A car battery’s lifespan is determined by how long it can keep a charge and continue to recharge. Because there are various car battery kinds, the average car battery life is also dependent on its chemical makeup.
So, how long does it take for a car battery to die?
The average battery life of various common automotive batteries is as follows:
- Lead acid battery: The usual life of a lead acid battery is 3-5 years.
- GEL and AGM Batteries: These are lead acid batteries with dry cells. A well-maintained gel or AGM battery can last for up to 7 years.
- Lithium-ion batteries: The battery in an electric automobile has a relatively long lifespan. Electric vehicle batteries, such as lithium ion batteries, often have a 5-8 year warranty but are predicted to last 10-20 years.
- NiMH battery: The nickel-metal hydride (NiMH) battery is primarily employed as a hybrid car battery and has an 8-year lifespan.
The type of battery isn’t the only factor that influences the battery’s longevity, let’s take a look at some more factors that affect battery life.
Other elements that affect batteries’ longevity include
1. The period of time
As the alternator charges it up each time, the battery degrades progressively. As time passes, the capacity of your battery depletes, and it can no longer be fully charged.
The capacity of a battery reduces to 80% after 500-1200 charge-discharge cycles (80 percent is the typical limit defining battery cycle life).
Even so, battery cells do not suddenly quit working.
The battery will degrade at the same rate.
A cell, for example, can hold 80% of its original capacity after 1000 complete cycles. It remains operating until its capacity drops to 60%, which might take up to 2000 cycles. As a result, the likelihood of a sudden battery death is low.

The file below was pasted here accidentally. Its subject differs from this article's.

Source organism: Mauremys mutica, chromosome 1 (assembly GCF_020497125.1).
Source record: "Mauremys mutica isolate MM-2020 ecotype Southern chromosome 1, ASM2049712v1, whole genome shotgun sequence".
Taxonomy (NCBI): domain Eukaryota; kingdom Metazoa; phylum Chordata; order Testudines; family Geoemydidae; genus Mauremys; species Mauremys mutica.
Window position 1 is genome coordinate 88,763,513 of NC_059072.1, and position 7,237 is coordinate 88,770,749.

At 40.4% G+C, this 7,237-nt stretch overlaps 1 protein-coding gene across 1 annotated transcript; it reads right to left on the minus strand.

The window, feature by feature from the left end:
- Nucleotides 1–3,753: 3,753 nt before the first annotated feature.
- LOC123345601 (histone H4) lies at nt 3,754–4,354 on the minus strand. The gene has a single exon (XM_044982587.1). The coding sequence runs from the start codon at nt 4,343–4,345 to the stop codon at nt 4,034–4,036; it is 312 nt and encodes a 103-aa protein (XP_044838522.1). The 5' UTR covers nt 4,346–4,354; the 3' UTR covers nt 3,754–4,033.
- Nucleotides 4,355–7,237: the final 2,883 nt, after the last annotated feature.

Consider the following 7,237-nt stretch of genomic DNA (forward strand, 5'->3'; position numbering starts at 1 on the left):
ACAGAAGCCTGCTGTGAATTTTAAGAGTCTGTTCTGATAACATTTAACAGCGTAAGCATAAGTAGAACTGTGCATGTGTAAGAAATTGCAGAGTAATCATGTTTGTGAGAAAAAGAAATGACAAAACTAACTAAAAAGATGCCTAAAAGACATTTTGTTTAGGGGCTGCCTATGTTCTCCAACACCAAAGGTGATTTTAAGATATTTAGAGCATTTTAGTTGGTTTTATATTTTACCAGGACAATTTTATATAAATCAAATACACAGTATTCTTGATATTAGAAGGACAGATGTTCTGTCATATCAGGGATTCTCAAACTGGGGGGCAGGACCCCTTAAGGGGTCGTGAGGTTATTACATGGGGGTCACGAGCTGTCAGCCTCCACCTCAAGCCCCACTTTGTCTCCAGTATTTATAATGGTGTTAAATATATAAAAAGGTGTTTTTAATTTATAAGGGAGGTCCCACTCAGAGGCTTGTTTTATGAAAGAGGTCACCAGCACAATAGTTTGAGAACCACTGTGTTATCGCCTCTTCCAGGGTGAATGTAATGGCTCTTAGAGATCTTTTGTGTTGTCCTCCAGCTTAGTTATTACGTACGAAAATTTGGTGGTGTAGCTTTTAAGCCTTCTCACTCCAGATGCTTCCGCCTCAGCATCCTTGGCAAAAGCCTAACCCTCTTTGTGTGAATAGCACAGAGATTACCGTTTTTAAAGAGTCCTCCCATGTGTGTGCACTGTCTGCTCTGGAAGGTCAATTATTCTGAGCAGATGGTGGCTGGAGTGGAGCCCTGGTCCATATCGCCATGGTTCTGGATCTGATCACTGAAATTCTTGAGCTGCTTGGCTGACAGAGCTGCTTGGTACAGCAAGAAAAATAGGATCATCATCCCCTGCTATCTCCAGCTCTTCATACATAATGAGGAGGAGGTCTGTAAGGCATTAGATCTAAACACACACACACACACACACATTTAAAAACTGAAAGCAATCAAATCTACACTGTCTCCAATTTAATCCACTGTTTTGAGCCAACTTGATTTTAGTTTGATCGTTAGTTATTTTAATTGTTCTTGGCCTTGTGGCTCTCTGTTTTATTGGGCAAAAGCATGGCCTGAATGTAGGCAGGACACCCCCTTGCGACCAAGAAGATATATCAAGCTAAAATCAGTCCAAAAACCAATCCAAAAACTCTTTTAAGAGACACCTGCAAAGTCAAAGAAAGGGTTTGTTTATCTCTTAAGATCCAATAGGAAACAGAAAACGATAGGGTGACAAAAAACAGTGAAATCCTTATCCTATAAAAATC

2. Temperature On lead acid batteries, heat has a two-way effect.
It facilitates the chemical reaction that generates energy (which is why starting an engine in warm weather is easier than in cold weather). However, it hastens the deterioration of the battery. So, what happens next?
Hot weather (or even a hot motor) causes battery fluid to evaporate, causing interior cells to be damaged and thus reducing battery life.
Batteries survive about 5 years on average in mild areas, but only 3 years in hotter climes. Some cars have a heat shield on the battery to keep it cool under the hood.
Vibrations caused by vehicle movement can damage internal battery components, causing them to fail. To avoid excessive tremors that can affect battery life, make sure your automobile battery is securely fastened to its mounting.
4. The charging process
When the engine is running, the alternator charges the automobile battery. Problems with the charging system can hasten the battery’s depletion.
Overcharging can result in battery fluid leaks, whilst undercharging hastens battery drainage. Allowing a car battery to totally discharge will reduce its lifespan by a significant amount, even if it can be recharged later.
5. Make use of